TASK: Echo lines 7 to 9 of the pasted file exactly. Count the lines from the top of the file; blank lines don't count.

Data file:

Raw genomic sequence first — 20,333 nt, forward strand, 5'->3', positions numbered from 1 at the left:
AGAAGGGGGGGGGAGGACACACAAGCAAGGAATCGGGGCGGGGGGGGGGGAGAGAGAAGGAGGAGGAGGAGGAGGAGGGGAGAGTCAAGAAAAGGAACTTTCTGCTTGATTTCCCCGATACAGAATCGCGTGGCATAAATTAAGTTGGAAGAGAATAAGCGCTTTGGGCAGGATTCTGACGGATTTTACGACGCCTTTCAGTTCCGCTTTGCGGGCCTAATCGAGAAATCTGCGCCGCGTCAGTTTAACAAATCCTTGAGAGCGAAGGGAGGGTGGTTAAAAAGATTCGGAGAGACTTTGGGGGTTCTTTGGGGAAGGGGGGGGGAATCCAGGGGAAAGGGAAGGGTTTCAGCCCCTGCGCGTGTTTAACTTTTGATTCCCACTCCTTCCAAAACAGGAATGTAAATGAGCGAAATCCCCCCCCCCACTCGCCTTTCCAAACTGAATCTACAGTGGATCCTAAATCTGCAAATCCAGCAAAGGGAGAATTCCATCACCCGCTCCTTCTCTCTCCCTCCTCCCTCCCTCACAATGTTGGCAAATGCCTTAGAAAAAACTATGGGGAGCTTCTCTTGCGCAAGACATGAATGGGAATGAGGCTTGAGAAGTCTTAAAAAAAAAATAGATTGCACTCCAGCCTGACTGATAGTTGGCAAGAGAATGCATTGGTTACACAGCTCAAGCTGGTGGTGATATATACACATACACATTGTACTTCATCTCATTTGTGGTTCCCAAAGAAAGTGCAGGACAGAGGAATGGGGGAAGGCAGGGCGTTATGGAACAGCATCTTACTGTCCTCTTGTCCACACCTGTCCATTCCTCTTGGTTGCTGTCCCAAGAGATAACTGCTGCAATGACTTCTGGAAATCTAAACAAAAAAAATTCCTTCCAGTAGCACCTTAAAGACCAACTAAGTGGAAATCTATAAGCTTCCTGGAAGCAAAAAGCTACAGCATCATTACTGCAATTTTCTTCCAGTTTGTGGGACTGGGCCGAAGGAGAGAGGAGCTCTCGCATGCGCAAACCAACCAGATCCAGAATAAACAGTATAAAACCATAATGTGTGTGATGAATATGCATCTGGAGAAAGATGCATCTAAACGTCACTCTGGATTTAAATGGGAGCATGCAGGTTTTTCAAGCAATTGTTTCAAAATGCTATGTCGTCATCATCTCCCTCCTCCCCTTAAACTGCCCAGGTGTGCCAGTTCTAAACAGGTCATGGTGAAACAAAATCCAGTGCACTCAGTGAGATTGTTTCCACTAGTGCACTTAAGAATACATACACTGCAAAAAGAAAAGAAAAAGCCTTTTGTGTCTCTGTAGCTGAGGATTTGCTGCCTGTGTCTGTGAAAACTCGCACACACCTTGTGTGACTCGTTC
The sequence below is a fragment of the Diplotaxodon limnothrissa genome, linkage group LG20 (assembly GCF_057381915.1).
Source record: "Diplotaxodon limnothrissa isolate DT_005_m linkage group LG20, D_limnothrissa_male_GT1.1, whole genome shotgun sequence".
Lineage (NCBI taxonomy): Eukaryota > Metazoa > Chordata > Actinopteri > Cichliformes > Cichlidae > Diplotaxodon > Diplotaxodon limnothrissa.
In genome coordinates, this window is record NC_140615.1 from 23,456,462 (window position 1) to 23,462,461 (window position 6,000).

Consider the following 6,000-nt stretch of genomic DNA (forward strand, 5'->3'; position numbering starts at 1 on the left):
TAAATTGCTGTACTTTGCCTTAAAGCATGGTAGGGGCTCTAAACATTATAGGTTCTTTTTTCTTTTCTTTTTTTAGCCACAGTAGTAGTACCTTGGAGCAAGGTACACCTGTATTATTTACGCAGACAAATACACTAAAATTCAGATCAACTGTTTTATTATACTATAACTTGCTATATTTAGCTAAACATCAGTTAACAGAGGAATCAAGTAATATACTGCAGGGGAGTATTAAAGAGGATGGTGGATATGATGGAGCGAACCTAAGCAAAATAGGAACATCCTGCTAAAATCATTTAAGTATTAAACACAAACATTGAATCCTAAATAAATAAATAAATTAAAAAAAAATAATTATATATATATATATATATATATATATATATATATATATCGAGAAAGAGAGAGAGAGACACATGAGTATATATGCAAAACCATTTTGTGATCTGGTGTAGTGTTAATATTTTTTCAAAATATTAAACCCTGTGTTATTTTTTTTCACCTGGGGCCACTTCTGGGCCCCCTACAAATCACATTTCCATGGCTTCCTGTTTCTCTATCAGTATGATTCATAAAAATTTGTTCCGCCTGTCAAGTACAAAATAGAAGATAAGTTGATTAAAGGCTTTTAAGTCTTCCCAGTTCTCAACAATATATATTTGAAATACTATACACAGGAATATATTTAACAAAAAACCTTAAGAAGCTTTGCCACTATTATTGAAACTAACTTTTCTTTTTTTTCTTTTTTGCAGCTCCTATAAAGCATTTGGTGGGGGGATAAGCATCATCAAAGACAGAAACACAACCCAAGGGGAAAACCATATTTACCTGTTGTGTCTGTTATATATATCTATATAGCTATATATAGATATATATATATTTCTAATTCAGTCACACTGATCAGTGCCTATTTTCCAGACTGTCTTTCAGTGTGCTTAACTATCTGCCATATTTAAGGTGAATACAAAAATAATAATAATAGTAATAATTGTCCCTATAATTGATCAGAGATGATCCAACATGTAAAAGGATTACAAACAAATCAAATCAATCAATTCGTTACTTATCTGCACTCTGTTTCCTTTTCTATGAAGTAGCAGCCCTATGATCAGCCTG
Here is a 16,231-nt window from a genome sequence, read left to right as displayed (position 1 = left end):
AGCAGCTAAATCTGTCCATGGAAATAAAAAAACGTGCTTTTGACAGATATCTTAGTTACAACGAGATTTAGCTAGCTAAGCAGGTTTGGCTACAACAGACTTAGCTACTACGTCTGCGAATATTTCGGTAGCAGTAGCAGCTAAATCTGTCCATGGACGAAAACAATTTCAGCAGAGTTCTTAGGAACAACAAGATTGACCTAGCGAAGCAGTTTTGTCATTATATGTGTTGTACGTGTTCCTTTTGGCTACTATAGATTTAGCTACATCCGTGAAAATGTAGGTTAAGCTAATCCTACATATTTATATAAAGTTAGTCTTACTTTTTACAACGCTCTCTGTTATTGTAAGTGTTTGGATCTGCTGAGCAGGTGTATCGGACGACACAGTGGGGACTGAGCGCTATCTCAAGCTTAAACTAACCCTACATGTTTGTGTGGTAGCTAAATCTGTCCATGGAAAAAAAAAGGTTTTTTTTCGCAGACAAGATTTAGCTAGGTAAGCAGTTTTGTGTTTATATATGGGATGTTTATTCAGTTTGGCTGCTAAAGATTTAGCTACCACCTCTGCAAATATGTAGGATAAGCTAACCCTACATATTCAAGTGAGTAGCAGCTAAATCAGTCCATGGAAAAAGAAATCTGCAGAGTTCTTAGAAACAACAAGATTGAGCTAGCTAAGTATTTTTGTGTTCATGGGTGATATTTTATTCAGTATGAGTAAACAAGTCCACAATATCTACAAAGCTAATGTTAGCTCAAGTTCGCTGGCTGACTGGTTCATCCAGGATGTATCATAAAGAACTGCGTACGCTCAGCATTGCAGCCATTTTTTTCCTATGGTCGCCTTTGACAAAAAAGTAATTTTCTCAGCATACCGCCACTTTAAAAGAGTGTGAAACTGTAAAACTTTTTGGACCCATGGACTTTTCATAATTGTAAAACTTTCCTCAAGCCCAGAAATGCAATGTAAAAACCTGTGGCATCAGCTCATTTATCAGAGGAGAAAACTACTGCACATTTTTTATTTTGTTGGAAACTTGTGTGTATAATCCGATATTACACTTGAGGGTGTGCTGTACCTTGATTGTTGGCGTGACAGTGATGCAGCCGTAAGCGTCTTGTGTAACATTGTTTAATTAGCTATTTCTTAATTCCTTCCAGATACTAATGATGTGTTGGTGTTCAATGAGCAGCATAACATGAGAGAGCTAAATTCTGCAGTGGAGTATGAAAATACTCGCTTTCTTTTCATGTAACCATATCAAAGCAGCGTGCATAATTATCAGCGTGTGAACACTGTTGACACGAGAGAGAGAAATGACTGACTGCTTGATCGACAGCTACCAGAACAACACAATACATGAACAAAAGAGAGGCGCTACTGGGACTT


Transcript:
Consider the following 6,000-nt stretch of genomic DNA (forward strand, 5'->3'; position numbering starts at 1 on the left):
TAAATTGCTGTACTTTGCCTTAAAGCATGGTAGGGGCTCTAAACATTATAGGTTCTTTTTTCTTTTCTTTTTTTAGCCACAGTAGTAGTACCTTGGAGCAAGGTACACCTGTATTATTTACGCAGACAAATACACTAAAATTCAGATCAACTGTTTTATTATACTATAACTTGCTATATTTAGCTAAACATCAGTTAACAGAGGAATCAAGTAATATACTGCAGGGGAGTATTAAAGAGGATGGTGGATATGATGGAGCGAACCTAAGCAAAATAGGAACATCCTGCTAAAATCATTTAAGTATTAAACACAAACATTGAATCCTAAATAAATAAATAAATTAAAAAAAAATAATTATATATATATATATATATATATATATATATATATATATCGAGAAAGAGAGAGAGAGACACATGAGTATATATGCAAAACCATTTTGTGATCTGGTGTAGTGTTAATATTTTTTCAAAATATTAAACCCTGTGTTATTTTTTTTCACCTGGGGCCACTTCTGGGCCCCCTACAAATCACATTTCCATGGCTTCCTGTTTCTCTATCAGTATGATTCATAAAAATTTGTTCCGCCTGTCAAGTACAAAATAGAAGATAAGTTGATTAAAGGCTTTTAAGTCTTCCCAGTTCTCAACAATATATATTTGAAATACTATACACAGGAATATATTTAACAAAAAACCTTAAGAAGCTTTGCCACTATTATTGAAACTAACTTTTCTTTTTTTTCTTTTTTGCAGCTCCTATAAAGCATTTGGTGGGGGGATAAGCATCATCAAAGACAGAAACACAACCCAAGGGGAAAACCATATTTACCTGTTGTGTCTGTTATATATATCTATATAGCTATATATAGATATATATATATTTCTAATTCAGTCACACTGATCAGTGCCTATTTTCCAGACTGTCTTTCAGTGTGCTTAACTATCTGCCATATTTAAGGTGAATACAAAAATAATAATAATAGTAATAATTGTCCCTATAATTGATCAGAGATGATCCAACATGTAAAAGGATTACAAACAAATCAAATCAATCAATTCGTTACTTATCTGCACTCTGTTTCCTTTTCTATGAAGTAGCAGCCCTATGATCAGCCTG
Here is a 16,231-nt window from a genome sequence, read left to right as displayed (position 1 = left end):